No used car is perfect. They’ve all seen use and probably some abuse, been exposed to sun and wind and rain, endured muddy shoes and Starbucks spills and parking lot scapes. Call it patina. Call it normal wear and tear. Call it what you will — it’s what makes a used car “used.”

Buying a used car saves you money, but it also means picking up responsibility for all of these deficits, demerits, and scars. Some will need to be fixed immediately. Others can be left alone – sometimes for years, sometimes for good.

Let’s put a personal angle on this. I own two first-generation Toyota Tundra pickups. The first, a 2000 “Imperial Jade Mica” SR5 Access Cab, I bought in May 1999 right as the Tundra was introduced. When my son turned 16, and the odometer on this truck ticked past 180,000 miles, I gave it to him. The second I found on AutoTrader in April of 2018 as I gifted the first to my son. It’s a 2006 “Desert Sand Mica” model, the last year for the first-generation, and it had barely 40,000 miles showing on its odometer when I paid $14,000 for it. Let’s call my older truck Green and my newer one Brown.

A tale of two Tundras: “Green” and “Brown.”

Over the almost 21 years I’ve owned the Green truck, I’ve learned plenty about what needs to be fixed, what I may eventually fix, and what really doesn’t ever need to be fixed. And I’ve applied those lessons to the Brown truck.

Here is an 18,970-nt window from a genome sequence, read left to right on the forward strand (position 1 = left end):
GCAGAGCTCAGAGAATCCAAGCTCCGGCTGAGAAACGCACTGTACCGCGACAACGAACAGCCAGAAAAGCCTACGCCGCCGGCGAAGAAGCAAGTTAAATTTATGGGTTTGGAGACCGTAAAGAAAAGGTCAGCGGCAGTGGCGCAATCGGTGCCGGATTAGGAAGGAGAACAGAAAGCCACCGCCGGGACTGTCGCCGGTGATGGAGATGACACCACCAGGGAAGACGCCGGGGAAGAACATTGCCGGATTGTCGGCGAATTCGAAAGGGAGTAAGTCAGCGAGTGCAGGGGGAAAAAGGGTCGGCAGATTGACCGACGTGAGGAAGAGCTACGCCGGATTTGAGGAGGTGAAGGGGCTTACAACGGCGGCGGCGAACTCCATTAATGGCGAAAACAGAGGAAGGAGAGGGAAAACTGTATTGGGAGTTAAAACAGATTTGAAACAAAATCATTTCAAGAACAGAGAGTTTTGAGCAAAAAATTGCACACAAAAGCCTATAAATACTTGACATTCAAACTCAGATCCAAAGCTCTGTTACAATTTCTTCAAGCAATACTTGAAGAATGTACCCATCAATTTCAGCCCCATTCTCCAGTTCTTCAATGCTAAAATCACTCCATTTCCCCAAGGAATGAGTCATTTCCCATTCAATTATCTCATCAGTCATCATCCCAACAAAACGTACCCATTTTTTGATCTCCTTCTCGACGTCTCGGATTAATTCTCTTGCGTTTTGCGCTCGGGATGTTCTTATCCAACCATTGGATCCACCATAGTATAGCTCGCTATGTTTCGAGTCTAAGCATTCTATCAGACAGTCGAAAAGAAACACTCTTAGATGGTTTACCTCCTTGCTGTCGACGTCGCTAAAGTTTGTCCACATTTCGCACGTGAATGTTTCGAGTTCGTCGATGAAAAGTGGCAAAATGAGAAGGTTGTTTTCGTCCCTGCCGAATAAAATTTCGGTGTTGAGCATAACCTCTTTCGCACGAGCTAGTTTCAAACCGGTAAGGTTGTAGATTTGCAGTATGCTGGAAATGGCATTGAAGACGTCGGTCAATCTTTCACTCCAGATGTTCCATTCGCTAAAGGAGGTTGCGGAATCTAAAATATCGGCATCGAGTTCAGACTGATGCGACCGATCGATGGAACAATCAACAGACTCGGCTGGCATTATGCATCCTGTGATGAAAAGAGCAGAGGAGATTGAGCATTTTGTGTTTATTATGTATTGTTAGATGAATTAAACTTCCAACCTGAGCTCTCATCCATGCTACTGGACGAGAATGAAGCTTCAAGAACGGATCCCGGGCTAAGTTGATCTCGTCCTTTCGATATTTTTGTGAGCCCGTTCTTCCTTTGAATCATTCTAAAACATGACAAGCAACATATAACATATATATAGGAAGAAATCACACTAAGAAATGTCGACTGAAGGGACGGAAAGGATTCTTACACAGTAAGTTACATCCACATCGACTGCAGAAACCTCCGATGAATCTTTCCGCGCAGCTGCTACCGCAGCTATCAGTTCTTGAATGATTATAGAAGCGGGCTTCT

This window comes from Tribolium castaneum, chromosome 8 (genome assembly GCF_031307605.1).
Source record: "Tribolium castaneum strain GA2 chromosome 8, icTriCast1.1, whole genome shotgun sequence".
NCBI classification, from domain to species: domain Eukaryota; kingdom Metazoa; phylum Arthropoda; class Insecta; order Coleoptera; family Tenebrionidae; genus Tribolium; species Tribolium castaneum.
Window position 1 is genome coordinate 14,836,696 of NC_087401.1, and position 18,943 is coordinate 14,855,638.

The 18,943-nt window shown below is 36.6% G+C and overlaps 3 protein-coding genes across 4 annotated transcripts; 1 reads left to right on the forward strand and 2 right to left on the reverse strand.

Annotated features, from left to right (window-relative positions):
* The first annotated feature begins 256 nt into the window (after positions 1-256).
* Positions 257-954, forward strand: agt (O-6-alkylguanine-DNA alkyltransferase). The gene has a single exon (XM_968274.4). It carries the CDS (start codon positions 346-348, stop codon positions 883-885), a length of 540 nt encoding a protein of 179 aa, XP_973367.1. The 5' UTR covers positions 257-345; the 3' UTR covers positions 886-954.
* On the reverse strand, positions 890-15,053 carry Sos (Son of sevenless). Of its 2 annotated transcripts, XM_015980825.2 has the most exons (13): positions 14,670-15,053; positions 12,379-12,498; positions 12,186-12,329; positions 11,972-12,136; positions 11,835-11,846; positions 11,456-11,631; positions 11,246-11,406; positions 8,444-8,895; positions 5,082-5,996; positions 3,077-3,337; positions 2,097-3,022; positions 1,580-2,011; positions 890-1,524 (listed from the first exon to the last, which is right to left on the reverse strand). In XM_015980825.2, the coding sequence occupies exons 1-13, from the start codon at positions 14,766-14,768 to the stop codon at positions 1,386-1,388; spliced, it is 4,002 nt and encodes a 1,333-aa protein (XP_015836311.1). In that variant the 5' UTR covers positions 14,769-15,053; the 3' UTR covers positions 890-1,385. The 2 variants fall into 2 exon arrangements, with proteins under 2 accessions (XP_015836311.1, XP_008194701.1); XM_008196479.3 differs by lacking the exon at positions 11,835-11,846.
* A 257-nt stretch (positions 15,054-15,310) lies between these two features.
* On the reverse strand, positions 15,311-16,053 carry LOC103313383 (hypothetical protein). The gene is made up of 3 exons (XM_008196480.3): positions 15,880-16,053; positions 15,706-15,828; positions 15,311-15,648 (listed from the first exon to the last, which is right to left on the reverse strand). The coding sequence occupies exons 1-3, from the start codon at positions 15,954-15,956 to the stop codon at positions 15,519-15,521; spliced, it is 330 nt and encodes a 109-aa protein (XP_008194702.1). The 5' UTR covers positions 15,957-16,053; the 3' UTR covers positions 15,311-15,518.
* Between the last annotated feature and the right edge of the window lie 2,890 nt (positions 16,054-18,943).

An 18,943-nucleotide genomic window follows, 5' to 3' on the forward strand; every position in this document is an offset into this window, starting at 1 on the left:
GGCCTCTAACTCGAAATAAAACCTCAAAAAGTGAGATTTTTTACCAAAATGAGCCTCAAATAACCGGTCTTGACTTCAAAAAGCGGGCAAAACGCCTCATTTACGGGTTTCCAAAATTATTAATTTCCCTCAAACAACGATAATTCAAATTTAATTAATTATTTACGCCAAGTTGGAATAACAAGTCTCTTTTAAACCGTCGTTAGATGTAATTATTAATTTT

So those will be the three organizing principles for the rest of this story.



Fixes You Must Do

Some things you really have to fix. This includes all of the parts that make your car go, turn, and stop safely — like tires, suspension and steering components, and brakes. Plus anything that’s critical to keeping the heart of your car, the engine and drivetrain, healthy. So don’t hesitate, pull the trigger, and maybe even go into credit card debt if you must to get these things working right. Pronto.

Tires are the most important parts on any vehicle. Unless your car is permanently parked and used solely for playing Apple CarPlay content in blissful isolation, everything that matters depends the four contact patches where each tire meets coffee-colored pavement.

According to the Vehicle Dynamics Institute, a cop Ford Crown Victoria running on P225/60R16 tires inflated to 32 PSI has a total of only 147 square inches of rubber touching the road. That’s four slightly oversize postcards, or a rectangle roughly the size of an NFL wide receiver’s palm. In other words, not much for a 4000+ pound, V8-powered police car to rely upon when it’s going 120 mph.

That’s why the first thing to be inspected on any used car is the condition of the tires. If they don’t have much tread depth, appear to be dried out and cracked, or are more than six years old, it’s time to replace them. And don’t bargain shop to the point of buying off-brand garbage either. Kumhos and Nexens are fine, Michelins and Bridgestones better.

This advice goes for other critical systems like wiper blades, brake pedal covers, brake pads, brake rotors, steering linkages, and brake lines. All this stuff is too important to be left in crummy condition.